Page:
Pennsylvania Ballet's fresh and playful 'Coppelia'

The Pennsylvania Ballet will perform "Coppelia" again Sunday afternoon, when Mayor Nutter is slated to make a cameo.
The Pennsylvania Ballet will perform "Coppelia" again Sunday afternoon, when Mayor Nutter is slated to make a cameo. (ALEXANDER IZILIAEV)
Posted: March 15, 2014

Coppelia is a thoroughly enjoyable family-friendly ballet, the silly story of a love triangle among a girl, a boy, and a doll. Pennsylvania Ballet made it as fresh and funny as it deserves to be when it began a two-performance run at the Academy of Music on Saturday.

The evening cast featured Lauren Fadeley as Swanilda, and her acting was spot-on - charming, naive, playful, a little naughty. Her real-life husband, Francis Veyette, played her boyfriend, Franz, who would flirt with anything on two feet - even if that anything turned out to be Coppelia, a doll sitting in the window of Dr. Coppelius, the toymaker.

Fadeley and Veyette danced and acted well together, but Fadeley played young while Veyette looked old for the role.

The performance was also marred by small errors. Fadeley missed a series of steps in her Act 1 variation; Veyette's double air turns were consistently one and a half revolutions. In Act 3, a pair of corps dancers didn't get their lift off the ground.

Several dancers appeared nervous, but Fadeley recovered quickly from her mistake, and her dancing improved as the performance went on. It included an impressive set of fouett├ęs facing in four directions in the Act 3 wedding pas de deux.

In classic Petipa choreographic tradition, the ballet has several showy dances that have nothing to do with the story. Brooke Moore stretched and floated across the stage as Dawn, the strongest of a trio of such divertissements. Caralin Curcio, as Prayer, performed a soft dance with gorgeous leg extensions, and Rachel Maher as Spinner presented precise pointe work.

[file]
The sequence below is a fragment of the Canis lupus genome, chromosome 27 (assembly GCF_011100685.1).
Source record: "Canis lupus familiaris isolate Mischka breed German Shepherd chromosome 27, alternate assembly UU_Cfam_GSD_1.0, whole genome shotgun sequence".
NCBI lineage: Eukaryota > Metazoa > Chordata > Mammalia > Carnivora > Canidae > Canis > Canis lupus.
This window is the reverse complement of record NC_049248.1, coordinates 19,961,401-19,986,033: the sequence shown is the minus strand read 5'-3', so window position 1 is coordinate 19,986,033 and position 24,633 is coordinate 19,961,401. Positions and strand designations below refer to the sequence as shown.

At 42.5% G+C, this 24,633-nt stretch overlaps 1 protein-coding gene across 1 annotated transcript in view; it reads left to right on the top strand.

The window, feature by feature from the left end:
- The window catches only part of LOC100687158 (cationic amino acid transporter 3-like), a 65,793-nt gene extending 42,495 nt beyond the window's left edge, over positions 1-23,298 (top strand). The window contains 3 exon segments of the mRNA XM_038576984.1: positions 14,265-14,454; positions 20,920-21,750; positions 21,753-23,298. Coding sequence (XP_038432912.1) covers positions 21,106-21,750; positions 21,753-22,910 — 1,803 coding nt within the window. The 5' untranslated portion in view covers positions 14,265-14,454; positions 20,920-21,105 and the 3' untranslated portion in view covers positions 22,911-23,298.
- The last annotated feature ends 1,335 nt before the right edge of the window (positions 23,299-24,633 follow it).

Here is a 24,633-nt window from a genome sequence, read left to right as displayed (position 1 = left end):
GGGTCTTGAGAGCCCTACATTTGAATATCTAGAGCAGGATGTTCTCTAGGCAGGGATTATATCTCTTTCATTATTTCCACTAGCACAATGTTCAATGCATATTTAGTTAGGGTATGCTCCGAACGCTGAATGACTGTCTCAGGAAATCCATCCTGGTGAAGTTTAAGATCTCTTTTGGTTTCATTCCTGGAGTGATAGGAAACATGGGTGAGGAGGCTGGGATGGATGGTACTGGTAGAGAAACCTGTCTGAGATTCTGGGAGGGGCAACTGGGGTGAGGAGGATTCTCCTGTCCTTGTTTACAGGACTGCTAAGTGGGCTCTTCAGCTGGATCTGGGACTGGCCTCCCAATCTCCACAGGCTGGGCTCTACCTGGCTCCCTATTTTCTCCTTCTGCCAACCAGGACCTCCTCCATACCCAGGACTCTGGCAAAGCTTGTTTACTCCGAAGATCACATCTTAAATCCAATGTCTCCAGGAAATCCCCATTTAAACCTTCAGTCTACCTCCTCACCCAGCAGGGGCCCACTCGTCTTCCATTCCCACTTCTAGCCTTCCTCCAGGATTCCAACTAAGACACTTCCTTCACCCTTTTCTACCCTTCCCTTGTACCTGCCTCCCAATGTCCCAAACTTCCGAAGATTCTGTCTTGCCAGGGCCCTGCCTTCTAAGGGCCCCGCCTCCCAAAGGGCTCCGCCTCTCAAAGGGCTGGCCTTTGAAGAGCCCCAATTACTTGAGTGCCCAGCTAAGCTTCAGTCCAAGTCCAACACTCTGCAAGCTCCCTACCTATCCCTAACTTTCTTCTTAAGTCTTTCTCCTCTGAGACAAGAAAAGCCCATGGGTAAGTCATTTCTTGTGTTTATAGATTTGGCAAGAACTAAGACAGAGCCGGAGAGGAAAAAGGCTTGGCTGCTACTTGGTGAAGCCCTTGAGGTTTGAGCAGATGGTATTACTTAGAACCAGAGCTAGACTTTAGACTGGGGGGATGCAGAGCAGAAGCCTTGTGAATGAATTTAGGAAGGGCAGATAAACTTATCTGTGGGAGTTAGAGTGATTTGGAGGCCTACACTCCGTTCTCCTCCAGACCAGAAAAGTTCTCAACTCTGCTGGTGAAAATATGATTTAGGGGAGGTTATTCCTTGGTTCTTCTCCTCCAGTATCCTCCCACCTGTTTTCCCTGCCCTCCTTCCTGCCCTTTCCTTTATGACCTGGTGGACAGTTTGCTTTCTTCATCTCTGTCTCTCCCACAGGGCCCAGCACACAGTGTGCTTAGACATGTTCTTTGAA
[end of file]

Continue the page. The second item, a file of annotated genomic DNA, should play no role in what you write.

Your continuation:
Another standout was Kelsey Hellebuyck, who gave an exuberant performance as a villager with whom Veyette shared a flirtatious dance in Act 1.

The women of the corps, Swanilda's friends, have more to do than in some ballets, coaxing her to break into the toy workshop and egging her on as she explores the dolls, ultimately taking Coppelia's place in the window. It's fun to see each dancer's personality and acting.

Jeffrey Gribler, retired principal dancer and ballet master, played Dr. Coppelius with humor and eccentricity as the toymaker who bumbles about town and believes magic can bring the dolls in his wacky workshop to life.

There is another chance to see Coppelia, on Sunday afternoon. As part of Pennsylvania Ballet's 50th anniversary celebration, Mayor Nutter is scheduled to make a cameo as the mayor of Coppelia's Eastern European village. He'll don colorful robes and preside over a festival for a new bell and later the nuptials of Swanilda and Franz.


Additional performance: 2 p.m. Sunday, Academy of Music, $30-$125, 215-893-1999.


edunkel@philly.com

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